Plastics and thermoplastics are also used to create universal joints as they have greater rust and corrosion resistance as well as electrical and magnetic insulation in applications where this is required.


  • Universal joints vary based on their material composition, hub type and the applications for which they are designed, it is a positive mechanical joint that is used for connecting shafts.
  • Universal Joint is most commonly found in the propeller shaft of rear wheel drive cars.
  • Specific applications of universal joints include aircraft, appliances, control systems, electronics, Instrumentation, textile machinery, medical and optical equipment, radios, weapons, sewing machines and tool drives.

Advantages And Disadvantages Of Universal Joint


  1. Universal coupling is more flexible than knuckle joint.
  2. It facilitates torque transmission between shafts which have angular misalignment.
  3. It is cheap and cost-effective.
  4. It is simple to be assembled and dismantled.
  5. Torque transmission efficiency is high.
  6. The joint permits angular displacements.


  1. Wear may occur if the joint is not properly lubricated.
  2. Maintenance is often necessary to avoid wear.
  3. Universal joint produces fluctuating motion
  4. It does not support axial misalignment.


To compensate for this difference in length, a Slip Joint or Sliding Joint is utilised between the propeller shaft and the universal joint connecting the propeller shaft. It also helps to deliver power from the engine to the rear axle at the same time. A slip joint is not required in cars with torque tube drives.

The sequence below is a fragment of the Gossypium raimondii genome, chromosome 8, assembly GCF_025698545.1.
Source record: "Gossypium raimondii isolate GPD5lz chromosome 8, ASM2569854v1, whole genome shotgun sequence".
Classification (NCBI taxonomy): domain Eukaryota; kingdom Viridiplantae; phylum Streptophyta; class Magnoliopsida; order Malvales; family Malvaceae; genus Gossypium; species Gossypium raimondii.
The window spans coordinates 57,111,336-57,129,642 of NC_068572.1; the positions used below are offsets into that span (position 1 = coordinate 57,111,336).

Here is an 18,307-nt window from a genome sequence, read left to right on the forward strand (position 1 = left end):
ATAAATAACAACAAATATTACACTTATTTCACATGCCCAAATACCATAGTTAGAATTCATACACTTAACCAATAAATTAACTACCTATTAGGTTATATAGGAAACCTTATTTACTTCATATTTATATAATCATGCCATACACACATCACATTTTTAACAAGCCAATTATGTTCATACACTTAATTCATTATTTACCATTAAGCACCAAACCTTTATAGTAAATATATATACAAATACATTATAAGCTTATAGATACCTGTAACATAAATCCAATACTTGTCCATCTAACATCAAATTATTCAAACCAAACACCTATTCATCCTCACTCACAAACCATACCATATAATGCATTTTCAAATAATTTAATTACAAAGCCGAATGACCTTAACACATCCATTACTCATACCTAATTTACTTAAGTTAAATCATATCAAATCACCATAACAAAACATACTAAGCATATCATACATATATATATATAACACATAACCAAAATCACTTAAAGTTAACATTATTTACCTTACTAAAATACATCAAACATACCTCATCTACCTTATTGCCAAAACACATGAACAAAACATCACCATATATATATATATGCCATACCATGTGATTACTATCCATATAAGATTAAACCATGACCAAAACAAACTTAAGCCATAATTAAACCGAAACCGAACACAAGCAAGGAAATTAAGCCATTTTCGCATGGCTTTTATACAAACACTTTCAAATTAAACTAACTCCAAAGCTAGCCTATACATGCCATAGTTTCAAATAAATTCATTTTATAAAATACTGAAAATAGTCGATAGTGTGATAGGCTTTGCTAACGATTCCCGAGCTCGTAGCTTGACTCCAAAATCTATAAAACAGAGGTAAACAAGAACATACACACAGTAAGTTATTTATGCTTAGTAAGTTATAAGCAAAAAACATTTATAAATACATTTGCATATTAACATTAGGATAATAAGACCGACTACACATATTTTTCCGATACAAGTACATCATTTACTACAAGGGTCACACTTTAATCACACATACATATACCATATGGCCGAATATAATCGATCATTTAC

As previously indicated, the propeller shaft is inclined downward from the transmission main shaft to the back axle. When the axle rises as the rear springs are compressed and when the axle returns to its original position, the propeller shaft will be shortened and lengthened again.

The male splined end of the main shaft slides into the appropriate grooves with the female part of the joint to form the joint. The universal joint hub and the feminine part are inextricably linked. The splines allow the slip joint to transmit power while sliding, accounting for any changes in the propeller shaft's length.


The spring compresses or expands as the differential with the rear axle housing and the wheel moves up and down if the rear wheel gets in front of the bump. This not only alters the angle of the propeller shaft, but also its length.

As a result of the slip joint, the effective length of the propeller shaft might vary depending on the road conditions. The propeller shaft will buckle or brake if there is no slip joint.

FAQ: What Is Universal Joint?

A universal joint is a joint or coupling that connects rigid rods whose axes are bent to each other, and are commonly used in shafts that transmit rotary motion. It consists of a pair of hinges placed close together, connected by a cross shaft, oriented at 90 ° to each other. A universal joint is not a constant-velocity joint

Q2. What is a universal joint used for?

A universal joint is a type of mechanical device that is used in many applications to propagate rotation through slightly incorrectly shaped shafts. Misalignment correction is limited by the design of the shaft, but can be amplified by the use of multiple universal joints.

Q3. Why is there no need for a slip joint in a torque tube drive

The sliding joint is not necessary because the propeller shaft and pinion shaft will rotate in the same center in the torque tube drive.

Q4. What Is Slip Joint?

A Slip Joint or Sliding Joint is used between propeller shaft and universal joint connecting the propeller shaft to compensate for this change of length and it helps to transmit the power from engine to rear axle at the same time. In cars having a torque-tube drive, a slip joint is not necessary.